Communities of practice were originally described in terms of a set of emergent social arrangements, termed legitimate peripheral participation, that act as a vehicle for spontaneous and situated learning (Brown and Duguid 1991; Lave and Wenger 1991). Later, what was essentially a social dynamic within a relatively small group became, first, a theory of organizational learning (Wenger 1998) and was then presented as a tool for knowledge management (Wenger, McDermott et al. 2002), to be deployed by consultants as a component from their knowledge management toolboxes. The theory behind the ‘implementation’ of communities of practice, holds that it is possible to bring people together with the objective of sharing knowledge and then to ‘cultivate’ a community of practice that will produce a planned and predictable benefit for the host organization.
In our paper, we will portray this move as a shift from the spontaneous, emergent and creative groups described in the early work – to borrow a term from Hutchins (1995), communities that are ‘in the wild’ – to the cultivated, confined and controlled groups described in Wenger’s later works – in effect, communities that have been captured, tamed and domesticated.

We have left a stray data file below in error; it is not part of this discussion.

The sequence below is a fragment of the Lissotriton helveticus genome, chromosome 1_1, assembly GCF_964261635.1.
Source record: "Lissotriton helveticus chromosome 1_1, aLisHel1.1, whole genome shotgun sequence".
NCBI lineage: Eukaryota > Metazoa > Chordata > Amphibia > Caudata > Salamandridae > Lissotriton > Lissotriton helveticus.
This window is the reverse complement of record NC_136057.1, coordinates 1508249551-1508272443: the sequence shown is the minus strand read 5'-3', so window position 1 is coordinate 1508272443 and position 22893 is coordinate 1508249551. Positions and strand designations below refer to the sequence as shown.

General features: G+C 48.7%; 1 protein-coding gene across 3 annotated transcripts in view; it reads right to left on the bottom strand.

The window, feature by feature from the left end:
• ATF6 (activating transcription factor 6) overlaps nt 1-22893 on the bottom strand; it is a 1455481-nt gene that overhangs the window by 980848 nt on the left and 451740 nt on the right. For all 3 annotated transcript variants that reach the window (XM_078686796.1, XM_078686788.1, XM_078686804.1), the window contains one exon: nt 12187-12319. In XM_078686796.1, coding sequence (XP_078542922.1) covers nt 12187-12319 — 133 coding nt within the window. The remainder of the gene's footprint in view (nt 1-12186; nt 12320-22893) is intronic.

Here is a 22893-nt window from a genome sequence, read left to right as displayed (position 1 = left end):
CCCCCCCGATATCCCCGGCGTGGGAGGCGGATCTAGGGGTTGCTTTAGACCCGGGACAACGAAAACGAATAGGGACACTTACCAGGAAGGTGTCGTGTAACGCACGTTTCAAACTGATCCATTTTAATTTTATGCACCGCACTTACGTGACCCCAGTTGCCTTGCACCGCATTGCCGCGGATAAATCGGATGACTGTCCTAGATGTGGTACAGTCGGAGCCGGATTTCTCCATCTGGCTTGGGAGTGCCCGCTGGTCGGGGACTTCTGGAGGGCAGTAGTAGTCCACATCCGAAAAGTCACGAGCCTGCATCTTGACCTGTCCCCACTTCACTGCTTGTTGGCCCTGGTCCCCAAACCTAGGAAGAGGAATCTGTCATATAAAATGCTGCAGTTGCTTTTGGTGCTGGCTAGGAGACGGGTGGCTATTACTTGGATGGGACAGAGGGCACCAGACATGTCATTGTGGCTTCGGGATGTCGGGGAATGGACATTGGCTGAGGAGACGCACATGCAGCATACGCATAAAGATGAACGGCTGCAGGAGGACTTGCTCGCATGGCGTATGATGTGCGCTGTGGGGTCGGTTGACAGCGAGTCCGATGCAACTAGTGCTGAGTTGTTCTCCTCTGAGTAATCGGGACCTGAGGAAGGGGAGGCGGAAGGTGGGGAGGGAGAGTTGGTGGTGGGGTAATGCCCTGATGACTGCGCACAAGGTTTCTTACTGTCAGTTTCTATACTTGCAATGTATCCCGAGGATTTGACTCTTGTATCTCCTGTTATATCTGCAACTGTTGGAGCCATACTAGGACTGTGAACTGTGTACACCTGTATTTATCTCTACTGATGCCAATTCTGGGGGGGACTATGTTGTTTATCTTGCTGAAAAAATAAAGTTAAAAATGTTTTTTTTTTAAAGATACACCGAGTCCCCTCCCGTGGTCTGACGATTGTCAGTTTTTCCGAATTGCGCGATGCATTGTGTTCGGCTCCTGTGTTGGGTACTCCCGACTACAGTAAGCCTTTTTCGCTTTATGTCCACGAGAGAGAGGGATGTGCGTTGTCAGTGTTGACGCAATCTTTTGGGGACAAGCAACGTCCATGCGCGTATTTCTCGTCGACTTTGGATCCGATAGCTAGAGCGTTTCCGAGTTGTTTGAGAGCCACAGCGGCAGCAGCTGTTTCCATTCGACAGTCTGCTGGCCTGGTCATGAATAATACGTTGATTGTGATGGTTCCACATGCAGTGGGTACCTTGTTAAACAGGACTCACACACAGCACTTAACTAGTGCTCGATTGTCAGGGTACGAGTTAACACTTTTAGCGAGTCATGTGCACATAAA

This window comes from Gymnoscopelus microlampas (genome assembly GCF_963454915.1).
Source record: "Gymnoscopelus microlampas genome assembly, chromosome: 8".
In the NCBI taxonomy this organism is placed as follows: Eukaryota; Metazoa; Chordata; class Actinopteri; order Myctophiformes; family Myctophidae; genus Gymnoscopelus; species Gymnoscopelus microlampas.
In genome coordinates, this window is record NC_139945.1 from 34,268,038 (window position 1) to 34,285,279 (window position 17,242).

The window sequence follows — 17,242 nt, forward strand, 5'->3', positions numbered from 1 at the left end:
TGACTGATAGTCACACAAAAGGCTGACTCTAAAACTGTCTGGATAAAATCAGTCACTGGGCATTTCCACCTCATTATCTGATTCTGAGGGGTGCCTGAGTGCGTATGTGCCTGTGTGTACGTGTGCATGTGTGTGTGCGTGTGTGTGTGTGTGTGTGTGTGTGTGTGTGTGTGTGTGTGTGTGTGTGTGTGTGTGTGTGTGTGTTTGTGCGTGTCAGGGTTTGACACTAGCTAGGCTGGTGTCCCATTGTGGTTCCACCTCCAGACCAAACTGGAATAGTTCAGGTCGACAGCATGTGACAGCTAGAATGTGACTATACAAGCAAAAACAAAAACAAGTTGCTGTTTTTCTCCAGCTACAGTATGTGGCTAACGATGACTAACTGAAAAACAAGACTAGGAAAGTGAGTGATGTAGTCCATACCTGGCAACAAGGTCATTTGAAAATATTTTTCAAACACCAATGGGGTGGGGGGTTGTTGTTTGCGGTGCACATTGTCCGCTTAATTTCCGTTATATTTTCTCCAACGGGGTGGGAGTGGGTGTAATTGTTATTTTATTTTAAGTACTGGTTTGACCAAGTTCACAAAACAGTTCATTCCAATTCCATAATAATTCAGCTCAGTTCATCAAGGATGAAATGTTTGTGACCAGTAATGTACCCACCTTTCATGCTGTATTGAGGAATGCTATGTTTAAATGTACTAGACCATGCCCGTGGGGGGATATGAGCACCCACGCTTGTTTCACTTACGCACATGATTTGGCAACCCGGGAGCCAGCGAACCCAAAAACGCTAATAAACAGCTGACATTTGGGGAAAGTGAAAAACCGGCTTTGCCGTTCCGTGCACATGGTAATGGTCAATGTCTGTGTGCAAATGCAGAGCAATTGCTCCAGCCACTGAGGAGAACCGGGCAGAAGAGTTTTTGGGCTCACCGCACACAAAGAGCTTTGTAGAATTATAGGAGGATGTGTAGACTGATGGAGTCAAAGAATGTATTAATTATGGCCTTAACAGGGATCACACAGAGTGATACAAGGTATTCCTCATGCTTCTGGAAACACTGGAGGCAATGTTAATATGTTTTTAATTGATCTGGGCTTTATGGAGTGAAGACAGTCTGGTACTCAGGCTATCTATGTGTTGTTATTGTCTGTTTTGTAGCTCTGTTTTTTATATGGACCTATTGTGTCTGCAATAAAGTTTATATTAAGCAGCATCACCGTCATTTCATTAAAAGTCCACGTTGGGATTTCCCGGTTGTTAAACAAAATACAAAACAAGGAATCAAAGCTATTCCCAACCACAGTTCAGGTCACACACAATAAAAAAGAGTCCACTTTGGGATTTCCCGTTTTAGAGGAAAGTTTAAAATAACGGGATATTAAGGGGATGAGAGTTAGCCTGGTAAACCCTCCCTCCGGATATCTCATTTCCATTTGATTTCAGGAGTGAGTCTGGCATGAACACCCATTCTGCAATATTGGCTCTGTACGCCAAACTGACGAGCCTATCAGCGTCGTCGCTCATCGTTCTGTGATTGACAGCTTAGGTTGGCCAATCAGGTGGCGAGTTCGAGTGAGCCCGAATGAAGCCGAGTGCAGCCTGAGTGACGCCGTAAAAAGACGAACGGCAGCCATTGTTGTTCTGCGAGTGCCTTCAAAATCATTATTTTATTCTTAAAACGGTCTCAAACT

This second view of ‘tame’ communities of practice has often lead them to being presented as a form of risk free, social-based technology for knowledge management (e.g. Lesser and Storck 2001). According to this view, traditional ICT tools will take charge of the more easily captured and codified explicit knowledge, while communities of practice provide a solution to the management of the more problematical tacit knowledge, which, because it cannot be transferred directly, is seen as a key source of competitive advantage (Grant 1996). From an organization’s standpoint, this view has some obvious attractions, but it is not without its problems.
Empirical studies of the ‘implementation’ of communities of practice suggest that it may not easy to create a community of practice to order. Gongla and Rizzuto (2004) note that when an organization ‘spotlights’ a community of practice and tries to manage it, the members may simply pretend to disperse and go underground. Similarly, Thompson (2005) provides an example of how a company attempted to ‘clone’ a community of practice and spread its example of ‘best practices’ throughout the organization. As with Gongla and Rizzuto’s example, in the end, the members of the group withdrew and the company only succeeded in stifling what it sought to nurture.
The objective of this paper is to examine the view that communities of practice can be used as a tool for KM by asking if it is possible to instrumentalize them. Within the context of our ‘wild’ vs ‘domesticated’ typology, the questions we ask are the following: can organizations instrumentalize communities of practice in order to create and share knowledge? What are the risks of instrumentalizing communities of practice? What (if any) part of communities of practice should stay wild and what parts can be domesticated in the service of organizational learning?